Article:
Monday, May 30, 2016

AFTERMATH - The Ecuador Quake (update)

"Ecuador looks to pick up pieces and rebuild after devastating earthquake" PBS NewsHour 5/26/2016


SUMMARY:  It's been just over a month since a deadly earthquake devastated Ecuador's Pacific coast, destroying thousands of buildings and impacting at least a quarter-million people.  As the government struggles with recovery costs and moves to rebuild, the disaster has also highlighted the need for tougher buildings codes — and enforcement.  Special correspondents Bruno Frederico and Nadja Drost report.

HARI SREENIVASAN (NewsHour):  It's been just over a month since a major earthquake devastated swathes of countryside and towns on Ecuador's Pacific coast; 663 people are officially confirmed dead.

And, as thousands more face the loss of their homes or workplace, videographer Bruno Federico and special correspondent Nadja Drost bring us this report from Manabi province on Ecuador's coast, where people are trying to rebuild their towns and lives.

ALFREDO JAMA, Fisherman (through interpreter):  That night was unforgettable.  I was bringing up the net, when, suddenly, I felt the boat vibrating too much.  It was like the floor burst open.

NADJA DROST (NewsHour):  It's the first time that fisherman Alfredo Jama has dared to return out to sea since an earthquake caught him by surprise on April 16th when he was fishing.

ALFREDO JAMA (through interpreter):  When I looked around, I saw an explosion that left us without light.  Everything was dark.  The sea bellowed from beneath.  It was like there was a beast coming up from under.  When I returned to the house, everything was a disaster.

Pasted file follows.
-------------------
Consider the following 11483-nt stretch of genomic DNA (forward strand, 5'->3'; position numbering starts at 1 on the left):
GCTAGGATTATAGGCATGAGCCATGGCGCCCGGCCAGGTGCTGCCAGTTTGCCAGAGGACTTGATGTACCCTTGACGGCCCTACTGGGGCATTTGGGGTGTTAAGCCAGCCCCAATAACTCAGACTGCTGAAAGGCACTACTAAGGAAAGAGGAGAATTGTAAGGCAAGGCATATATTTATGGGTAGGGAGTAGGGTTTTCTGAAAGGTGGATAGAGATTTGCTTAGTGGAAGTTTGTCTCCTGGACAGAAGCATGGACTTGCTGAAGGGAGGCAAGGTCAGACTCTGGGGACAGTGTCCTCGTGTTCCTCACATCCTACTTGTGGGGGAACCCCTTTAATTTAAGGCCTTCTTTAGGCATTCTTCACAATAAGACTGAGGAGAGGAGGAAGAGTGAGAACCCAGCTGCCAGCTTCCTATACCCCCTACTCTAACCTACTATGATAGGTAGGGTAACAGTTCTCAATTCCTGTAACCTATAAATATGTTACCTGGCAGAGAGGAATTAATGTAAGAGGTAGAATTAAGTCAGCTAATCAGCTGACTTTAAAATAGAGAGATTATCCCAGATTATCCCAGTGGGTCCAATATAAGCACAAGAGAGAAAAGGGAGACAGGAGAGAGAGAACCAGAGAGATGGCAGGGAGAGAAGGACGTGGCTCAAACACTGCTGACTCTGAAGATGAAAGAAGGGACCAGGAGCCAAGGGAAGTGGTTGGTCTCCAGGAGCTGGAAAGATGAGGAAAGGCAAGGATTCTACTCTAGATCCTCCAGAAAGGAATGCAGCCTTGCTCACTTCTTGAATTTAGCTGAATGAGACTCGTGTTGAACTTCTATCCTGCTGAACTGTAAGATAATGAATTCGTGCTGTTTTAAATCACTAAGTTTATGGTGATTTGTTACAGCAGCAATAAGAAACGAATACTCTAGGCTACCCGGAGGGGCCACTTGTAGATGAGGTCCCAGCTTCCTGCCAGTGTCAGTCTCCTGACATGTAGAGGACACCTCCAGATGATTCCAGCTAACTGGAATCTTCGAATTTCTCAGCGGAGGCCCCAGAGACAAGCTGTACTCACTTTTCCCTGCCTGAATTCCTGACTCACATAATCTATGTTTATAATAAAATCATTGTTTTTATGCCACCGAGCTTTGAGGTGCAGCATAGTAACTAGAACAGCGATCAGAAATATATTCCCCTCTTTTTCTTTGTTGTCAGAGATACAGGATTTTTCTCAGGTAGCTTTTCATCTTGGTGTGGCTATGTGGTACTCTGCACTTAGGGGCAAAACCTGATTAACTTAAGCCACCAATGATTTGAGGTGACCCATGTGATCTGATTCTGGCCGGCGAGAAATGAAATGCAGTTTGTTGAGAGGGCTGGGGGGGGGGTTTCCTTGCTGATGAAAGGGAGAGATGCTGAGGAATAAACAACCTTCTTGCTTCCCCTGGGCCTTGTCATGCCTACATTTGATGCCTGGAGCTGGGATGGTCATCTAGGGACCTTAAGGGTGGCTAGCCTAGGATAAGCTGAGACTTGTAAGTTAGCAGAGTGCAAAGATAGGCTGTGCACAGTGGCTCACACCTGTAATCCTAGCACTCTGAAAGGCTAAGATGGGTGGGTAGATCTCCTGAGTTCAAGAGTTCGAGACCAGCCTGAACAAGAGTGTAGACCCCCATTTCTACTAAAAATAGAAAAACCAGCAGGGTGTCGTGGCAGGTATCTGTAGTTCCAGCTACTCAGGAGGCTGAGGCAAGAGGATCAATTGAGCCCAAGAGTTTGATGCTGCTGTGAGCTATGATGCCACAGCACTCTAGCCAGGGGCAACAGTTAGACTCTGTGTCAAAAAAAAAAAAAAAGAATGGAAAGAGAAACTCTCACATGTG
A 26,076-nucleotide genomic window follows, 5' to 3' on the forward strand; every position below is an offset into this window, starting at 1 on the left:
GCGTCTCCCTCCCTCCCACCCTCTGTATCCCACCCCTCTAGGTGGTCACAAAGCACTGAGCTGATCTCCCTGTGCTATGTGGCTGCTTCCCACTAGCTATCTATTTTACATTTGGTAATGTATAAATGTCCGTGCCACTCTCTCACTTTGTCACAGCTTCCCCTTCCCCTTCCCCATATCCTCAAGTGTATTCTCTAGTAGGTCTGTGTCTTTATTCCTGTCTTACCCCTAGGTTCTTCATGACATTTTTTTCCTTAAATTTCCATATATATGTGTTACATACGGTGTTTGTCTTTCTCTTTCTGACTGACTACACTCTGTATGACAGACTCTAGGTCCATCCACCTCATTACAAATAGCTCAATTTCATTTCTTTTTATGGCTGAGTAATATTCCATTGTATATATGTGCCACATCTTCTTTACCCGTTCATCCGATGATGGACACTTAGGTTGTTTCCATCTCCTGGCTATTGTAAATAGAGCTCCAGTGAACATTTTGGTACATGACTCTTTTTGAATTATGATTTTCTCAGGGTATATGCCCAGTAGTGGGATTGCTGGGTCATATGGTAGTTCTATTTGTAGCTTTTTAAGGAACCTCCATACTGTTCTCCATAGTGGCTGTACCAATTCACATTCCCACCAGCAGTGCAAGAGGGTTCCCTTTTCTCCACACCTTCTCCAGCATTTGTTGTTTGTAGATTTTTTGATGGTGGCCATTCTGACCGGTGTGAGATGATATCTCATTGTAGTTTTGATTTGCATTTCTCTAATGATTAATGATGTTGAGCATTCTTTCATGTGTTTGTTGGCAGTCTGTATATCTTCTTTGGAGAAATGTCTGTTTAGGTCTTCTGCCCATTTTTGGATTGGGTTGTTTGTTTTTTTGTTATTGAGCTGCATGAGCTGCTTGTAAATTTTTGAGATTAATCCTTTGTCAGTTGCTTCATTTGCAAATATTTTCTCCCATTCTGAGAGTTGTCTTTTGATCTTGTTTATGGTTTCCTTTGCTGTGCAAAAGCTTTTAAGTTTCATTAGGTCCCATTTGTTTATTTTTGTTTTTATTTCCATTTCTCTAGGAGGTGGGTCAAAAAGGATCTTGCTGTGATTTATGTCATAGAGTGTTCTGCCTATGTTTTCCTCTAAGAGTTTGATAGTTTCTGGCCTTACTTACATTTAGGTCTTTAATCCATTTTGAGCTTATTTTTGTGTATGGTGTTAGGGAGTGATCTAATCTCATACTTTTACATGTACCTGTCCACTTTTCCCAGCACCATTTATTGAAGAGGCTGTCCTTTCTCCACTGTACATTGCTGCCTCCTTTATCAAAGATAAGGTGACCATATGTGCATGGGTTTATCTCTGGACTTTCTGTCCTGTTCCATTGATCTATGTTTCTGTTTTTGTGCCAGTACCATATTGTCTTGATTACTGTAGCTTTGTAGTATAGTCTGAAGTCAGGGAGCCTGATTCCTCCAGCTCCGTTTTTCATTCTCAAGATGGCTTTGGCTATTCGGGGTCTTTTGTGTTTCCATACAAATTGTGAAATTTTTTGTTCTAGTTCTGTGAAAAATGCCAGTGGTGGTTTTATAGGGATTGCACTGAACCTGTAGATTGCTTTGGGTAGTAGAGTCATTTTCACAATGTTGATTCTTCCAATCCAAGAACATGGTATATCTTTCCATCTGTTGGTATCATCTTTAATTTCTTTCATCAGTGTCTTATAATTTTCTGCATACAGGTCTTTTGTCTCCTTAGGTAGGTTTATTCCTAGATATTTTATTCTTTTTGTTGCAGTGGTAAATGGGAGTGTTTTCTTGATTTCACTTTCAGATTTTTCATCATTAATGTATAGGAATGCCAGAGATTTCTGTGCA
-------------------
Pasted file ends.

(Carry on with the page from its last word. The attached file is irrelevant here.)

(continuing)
NADJA DROST:  Jama's wife, Paola Farias, walked us through what used to be the two-story home of their extended family, which she also used for her nail salon.

PAOLA FARIAS, Salon Owner (through interpreter):  When I said, don't worry, it's over, was when the movement started more strongly.  The walls started falling.  We managed to leave the house.  It was terrible, because imagine how one works so hard for one's things, and from one moment to another, nothing.

NADJA DROST:  Farias is one of at least 250,000 Ecuadorians directly affected by an earthquake that knocked down thousands of buildings.  It also set off an outpouring of support from fellow Ecuadorians, like Karla Morales, the director of local human rights group Kahre.

She was at home in the city of Guayaquil, over 150 miles south of the epicenter, the night the quake hit.

KARLA MORALES,  And in that moment, I just sent a tweet.

NADJA DROST:  “Bring supplies to my house tomorrow,” Karla wrote, and she'd drive them north to the earthquake-affected region the next afternoon.

KARLA MORALES:  And I didn't expect that people were so interested in helping and with so much compassion and solidarity.  There were like 600 or maybe 1,000 people in my house, bringing help and helping with all that donations that we were receiving in that moment.

NADJA DROST:  Karla ended up sending 23 large truckloads of materials that day.  Since then, her team continues to distribute donations, from water filters to mattresses, to rural areas, where help has been slower to reach.

Ecuador hadn't expected an earthquake, but preparing for a different emergency, a volcanic eruption and flooding, helped it respond quickly, says Tim Callaghan of USAID.

No comments: